Spreading sustainable behaviours can take many forms – promote carpooling, recycling, and selecting seasonal foods; encourage spending more time outdoors; or creating a sense of community and belonging.
An example is Co-op Christmas campaign. A series of community-focus films in an authentic way to make a difference by encouraging customers to donate their member wallets to local causes, where Co-op will match the donations.
66% of consumers are willing to pay more for sustainable products and services. 66% business leaders disagree*. So people are ready and willing to spend more, we just aren’t making it appealing or accessible enough.
I write this at the height of Black Friday mania. Buy now or miss out, buy now pay later, the message is loud. There are those who are taking the opportunity to encourage conscious consumption – eBay’s Better than New push for preloved and Patagonia’s Don’t Buy This campaign for repair and reuse – but not all brands have circularity in their business model, yet.
The job for brands is to be honest with themselves about how they can help. Push too far and you end up greenwashing. Don’t go far enough and you are complicit in the seasonal contribution to landfill. Working with the likes of Kellanova and Coca Cola, we have shifted the conversation from brand comms to brand behaviour through packaging, product and experience.
We are taught to see strategy as sacrifice and promoting more conscious consumption may well mean we sell less high margin, shiny new units now. But this quarter’s record sales will cost brands in the long term. Fast forward to 2030 and Gen Z will represent nearly 30% of the world’s income. This is the generation that calls time on greenwashing (88% of Gen Z don’t buy ESG marketing claims) but will pay more for brands who walk the walk (73% of Gen Z).
Best get a move on...
I’m always hesitant to say that brands SHOULD do anything when it comes to bearing the burden of responsibility for the choices made by consumers. We all have personal agency after all.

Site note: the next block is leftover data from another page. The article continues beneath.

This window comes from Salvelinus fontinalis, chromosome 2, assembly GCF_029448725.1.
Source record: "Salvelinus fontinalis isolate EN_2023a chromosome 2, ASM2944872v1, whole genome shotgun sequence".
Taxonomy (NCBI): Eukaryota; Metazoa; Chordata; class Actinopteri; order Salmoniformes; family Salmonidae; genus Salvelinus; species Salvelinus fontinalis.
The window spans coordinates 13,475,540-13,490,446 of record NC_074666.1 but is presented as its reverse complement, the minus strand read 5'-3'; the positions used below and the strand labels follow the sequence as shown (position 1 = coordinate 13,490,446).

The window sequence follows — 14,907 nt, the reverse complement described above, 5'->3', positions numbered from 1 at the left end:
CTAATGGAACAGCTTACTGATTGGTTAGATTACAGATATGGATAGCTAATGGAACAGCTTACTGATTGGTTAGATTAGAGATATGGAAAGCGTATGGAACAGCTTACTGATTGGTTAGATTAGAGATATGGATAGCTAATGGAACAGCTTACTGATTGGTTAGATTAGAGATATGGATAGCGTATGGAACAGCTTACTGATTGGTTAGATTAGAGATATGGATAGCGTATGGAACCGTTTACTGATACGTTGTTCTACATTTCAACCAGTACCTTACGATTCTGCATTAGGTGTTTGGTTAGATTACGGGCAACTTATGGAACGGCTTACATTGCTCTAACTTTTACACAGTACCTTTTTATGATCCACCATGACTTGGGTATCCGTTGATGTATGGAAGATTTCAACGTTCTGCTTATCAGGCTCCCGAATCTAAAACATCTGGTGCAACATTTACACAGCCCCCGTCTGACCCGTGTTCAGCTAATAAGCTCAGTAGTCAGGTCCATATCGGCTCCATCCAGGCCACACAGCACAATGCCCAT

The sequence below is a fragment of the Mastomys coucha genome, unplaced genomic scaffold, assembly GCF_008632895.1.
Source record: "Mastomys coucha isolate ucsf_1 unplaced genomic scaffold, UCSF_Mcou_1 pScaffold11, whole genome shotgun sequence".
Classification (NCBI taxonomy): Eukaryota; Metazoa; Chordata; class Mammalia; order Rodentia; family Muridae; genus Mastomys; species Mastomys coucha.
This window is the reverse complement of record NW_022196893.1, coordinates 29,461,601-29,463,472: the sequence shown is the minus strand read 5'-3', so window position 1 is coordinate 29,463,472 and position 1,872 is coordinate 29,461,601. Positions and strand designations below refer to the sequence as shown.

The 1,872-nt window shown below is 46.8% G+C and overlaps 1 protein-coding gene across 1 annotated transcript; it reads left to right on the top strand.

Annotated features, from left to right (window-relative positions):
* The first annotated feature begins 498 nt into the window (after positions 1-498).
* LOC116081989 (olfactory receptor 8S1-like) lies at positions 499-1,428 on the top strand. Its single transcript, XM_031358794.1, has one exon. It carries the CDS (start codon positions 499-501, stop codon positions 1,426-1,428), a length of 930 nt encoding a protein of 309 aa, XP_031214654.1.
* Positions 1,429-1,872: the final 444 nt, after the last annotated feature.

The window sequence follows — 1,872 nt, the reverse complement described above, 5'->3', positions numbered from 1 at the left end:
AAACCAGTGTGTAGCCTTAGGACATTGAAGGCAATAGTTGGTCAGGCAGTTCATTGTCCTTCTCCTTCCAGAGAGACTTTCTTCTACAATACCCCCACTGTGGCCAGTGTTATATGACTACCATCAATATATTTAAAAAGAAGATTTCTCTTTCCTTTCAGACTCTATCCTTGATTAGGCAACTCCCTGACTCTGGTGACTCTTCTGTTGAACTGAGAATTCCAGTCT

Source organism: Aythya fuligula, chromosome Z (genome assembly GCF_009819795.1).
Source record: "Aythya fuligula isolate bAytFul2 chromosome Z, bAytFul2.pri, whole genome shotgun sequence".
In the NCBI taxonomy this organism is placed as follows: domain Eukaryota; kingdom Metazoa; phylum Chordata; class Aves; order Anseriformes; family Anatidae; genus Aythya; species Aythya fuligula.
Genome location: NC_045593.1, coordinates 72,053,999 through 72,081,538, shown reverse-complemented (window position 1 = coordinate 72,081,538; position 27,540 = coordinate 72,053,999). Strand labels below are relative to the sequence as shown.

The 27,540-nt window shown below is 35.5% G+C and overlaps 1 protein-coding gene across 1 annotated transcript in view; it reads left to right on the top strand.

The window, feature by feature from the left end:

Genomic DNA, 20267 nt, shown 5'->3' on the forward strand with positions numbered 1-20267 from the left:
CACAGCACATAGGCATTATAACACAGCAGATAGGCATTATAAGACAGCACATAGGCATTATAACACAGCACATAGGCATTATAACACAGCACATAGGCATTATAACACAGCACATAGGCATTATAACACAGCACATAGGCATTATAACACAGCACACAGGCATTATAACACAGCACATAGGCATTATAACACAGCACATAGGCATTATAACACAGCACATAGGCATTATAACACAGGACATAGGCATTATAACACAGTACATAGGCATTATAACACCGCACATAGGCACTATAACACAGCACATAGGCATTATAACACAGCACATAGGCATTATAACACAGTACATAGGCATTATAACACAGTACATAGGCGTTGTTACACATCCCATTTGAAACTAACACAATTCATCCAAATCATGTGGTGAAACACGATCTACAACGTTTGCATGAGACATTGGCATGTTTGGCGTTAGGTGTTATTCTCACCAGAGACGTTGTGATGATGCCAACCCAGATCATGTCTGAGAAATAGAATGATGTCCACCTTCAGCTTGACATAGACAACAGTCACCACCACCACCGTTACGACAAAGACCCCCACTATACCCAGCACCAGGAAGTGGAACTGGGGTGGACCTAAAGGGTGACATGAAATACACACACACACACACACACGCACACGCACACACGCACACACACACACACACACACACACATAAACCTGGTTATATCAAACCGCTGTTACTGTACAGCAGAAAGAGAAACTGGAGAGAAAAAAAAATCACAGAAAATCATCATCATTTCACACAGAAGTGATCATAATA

Brands are stuck in between a rock and a hard place. It is a key trading period that shareholders and the City keep a hawk eye on, when they are under pressure to deliver strong performance; evident in recent headlines showing in a shift towards profit over purpose, with ASOS ditching DEI as part of their bonus evaluations, to focus on the financials instead.
We can’t ignore the fact that brands do shape culture though, and have a responsibility for chasing growth healthily, not at the cost of society or the environment.
Consumers know this too and expect brands to do a lot of the heavy lifting when it comes to larger issues, so that they can make smarter choices by default.
While consumers will inevitably trade some of their ethics to save a penny during a financial squeeze, conscious consumption also trumps conspicuous consumption in these moments.
Unlike before, sustainability is intrinsically connected to that notion now and 72% UK adults believe it’s important for promotions to help people live more sustainably*.
To my mind it’s less a moral question about whether brands SHOULD do it, but more a financial question about whether a brand can afford not to, not just for the short term win, but ironically in terms of sustainable brand value too.
Since the pandemic we are much more aware of our fragile world, shopping with an attuned moral compass, buying products for a necessity, not a luxury, because we consider the environmental impact that it has on our world. As we approach Christmas, that warm fuzzy feeling grows, our conscience is filled with the festive spirit, our nation is ready to spend.
Brands shouldn’t take advantage of this, they should discourage impulse buys and throw away plastic gadgets and instead embrace the festive season by giving something back. Wouldn’t it be great if they offered more sustainable products, or set aside all their Christmas profits to environmental charities?
As we advertise this Christmas, we all have an obligation to change the way shoppers purchase, because Christmas should be about that wonderful festive feeling, which no amount of money or gifts can buy.
Unequivocally, yes. The change we need to meet global sustainability goals needs to happen at scale, and brands have an important role to play. It’s human nature that we care about what’s in front of us - and this year, by and large, for consumers it will be about making ends meet and providing for loved ones. And of course there’s nothing wrong with this, nor should we expect anything different. Brands, organisations and governments have the power to influence consumers positively and at scale - they must create the conditions, provide the options and lead from the front.
It makes business sense, too. While there remains some mismatch between what consumers say and what they do, we are moving towards a tipping point, whereby those that have consistently prioritized creating sustainable products, and promoting more sustainable shopping habits will get ahead (while practising what they preach, of course). We’ve seen great ambition from many brands who are leading this way. Those that maintain their position and help to chart the journey to a more sustainable future will be the ones who reap the rewards. Those that don’t or deprioritise will get left behind.